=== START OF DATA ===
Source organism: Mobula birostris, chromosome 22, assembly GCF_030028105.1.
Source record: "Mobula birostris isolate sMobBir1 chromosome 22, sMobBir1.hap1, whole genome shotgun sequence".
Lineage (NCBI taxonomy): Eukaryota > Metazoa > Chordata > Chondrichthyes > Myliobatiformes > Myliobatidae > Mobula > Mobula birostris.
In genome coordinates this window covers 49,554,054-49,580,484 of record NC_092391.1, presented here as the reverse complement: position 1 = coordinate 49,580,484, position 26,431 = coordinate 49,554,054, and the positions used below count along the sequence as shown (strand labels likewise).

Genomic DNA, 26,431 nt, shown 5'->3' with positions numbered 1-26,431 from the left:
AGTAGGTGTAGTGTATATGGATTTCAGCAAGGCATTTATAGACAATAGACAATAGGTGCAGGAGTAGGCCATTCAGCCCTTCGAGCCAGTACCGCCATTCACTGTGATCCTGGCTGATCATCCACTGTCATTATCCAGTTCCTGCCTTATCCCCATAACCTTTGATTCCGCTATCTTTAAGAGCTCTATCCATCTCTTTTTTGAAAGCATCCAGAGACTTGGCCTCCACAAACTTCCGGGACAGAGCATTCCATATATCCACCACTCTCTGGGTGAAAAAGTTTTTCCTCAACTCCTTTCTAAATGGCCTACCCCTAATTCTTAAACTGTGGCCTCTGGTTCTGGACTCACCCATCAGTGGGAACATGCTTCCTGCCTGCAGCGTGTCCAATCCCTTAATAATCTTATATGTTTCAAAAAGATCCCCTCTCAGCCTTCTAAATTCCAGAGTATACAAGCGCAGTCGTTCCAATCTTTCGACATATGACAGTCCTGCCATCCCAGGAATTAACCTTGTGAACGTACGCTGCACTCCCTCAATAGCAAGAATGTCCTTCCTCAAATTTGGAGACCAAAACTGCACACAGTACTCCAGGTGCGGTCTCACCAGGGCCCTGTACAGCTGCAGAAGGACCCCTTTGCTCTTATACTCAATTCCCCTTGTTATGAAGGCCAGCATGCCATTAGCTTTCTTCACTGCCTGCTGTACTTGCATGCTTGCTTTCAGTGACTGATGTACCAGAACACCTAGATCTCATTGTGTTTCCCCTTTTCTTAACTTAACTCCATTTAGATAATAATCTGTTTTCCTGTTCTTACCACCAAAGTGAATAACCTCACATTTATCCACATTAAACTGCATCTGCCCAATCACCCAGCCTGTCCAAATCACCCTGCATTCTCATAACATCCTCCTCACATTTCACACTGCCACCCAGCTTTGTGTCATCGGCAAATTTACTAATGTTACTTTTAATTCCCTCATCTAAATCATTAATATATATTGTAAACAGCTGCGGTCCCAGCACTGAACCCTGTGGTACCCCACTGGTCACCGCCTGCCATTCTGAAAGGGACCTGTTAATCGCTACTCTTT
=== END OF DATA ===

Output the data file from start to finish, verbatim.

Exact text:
Source organism: Mobula birostris, chromosome 22, assembly GCF_030028105.1.
Source record: "Mobula birostris isolate sMobBir1 chromosome 22, sMobBir1.hap1, whole genome shotgun sequence".
Lineage (NCBI taxonomy): Eukaryota > Metazoa > Chordata > Chondrichthyes > Myliobatiformes > Myliobatidae > Mobula > Mobula birostris.
In genome coordinates this window covers 49,554,054-49,580,484 of record NC_092391.1, presented here as the reverse complement: position 1 = coordinate 49,580,484, position 26,431 = coordinate 49,554,054, and the positions used below count along the sequence as shown (strand labels likewise).

Genomic DNA, 26,431 nt, shown 5'->3' with positions numbered 1-26,431 from the left:
AGTAGGTGTAGTGTATATGGATTTCAGCAAGGCATTTATAGACAATAGACAATAGGTGCAGGAGTAGGCCATTCAGCCCTTCGAGCCAGTACCGCCATTCACTGTGATCCTGGCTGATCATCCACTGTCATTATCCAGTTCCTGCCTTATCCCCATAACCTTTGATTCCGCTATCTTTAAGAGCTCTATCCATCTCTTTTTTGAAAGCATCCAGAGACTTGGCCTCCACAAACTTCCGGGACAGAGCATTCCATATATCCACCACTCTCTGGGTGAAAAAGTTTTTCCTCAACTCCTTTCTAAATGGCCTACCCCTAATTCTTAAACTGTGGCCTCTGGTTCTGGACTCACCCATCAGTGGGAACATGCTTCCTGCCTGCAGCGTGTCCAATCCCTTAATAATCTTATATGTTTCAAAAAGATCCCCTCTCAGCCTTCTAAATTCCAGAGTATACAAGCGCAGTCGTTCCAATCTTTCGACATATGACAGTCCTGCCATCCCAGGAATTAACCTTGTGAACGTACGCTGCACTCCCTCAATAGCAAGAATGTCCTTCCTCAAATTTGGAGACCAAAACTGCACACAGTACTCCAGGTGCGGTCTCACCAGGGCCCTGTACAGCTGCAGAAGGACCCCTTTGCTCTTATACTCAATTCCCCTTGTTATGAAGGCCAGCATGCCATTAGCTTTCTTCACTGCCTGCTGTACTTGCATGCTTGCTTTCAGTGACTGATGTACCAGAACACCTAGATCTCATTGTGTTTCCCCTTTTCTTAACTTAACTCCATTTAGATAATAATCTGTTTTCCTGTTCTTACCACCAAAGTGAATAACCTCACATTTATCCACATTAAACTGCATCTGCCCAATCACCCAGCCTGTCCAAATCACCCTGCATTCTCATAACATCCTCCTCACATTTCACACTGCCACCCAGCTTTGTGTCATCGGCAAATTTACTAATGTTACTTTTAATTCCCTCATCTAAATCATTAATATATATTGTAAACAGCTGCGGTCCCAGCACTGAACCCTGTGGTACCCCACTGGTCACCGCCTGCCATTCTGAAAGGGACCTGTTAATCGCTACTCTTT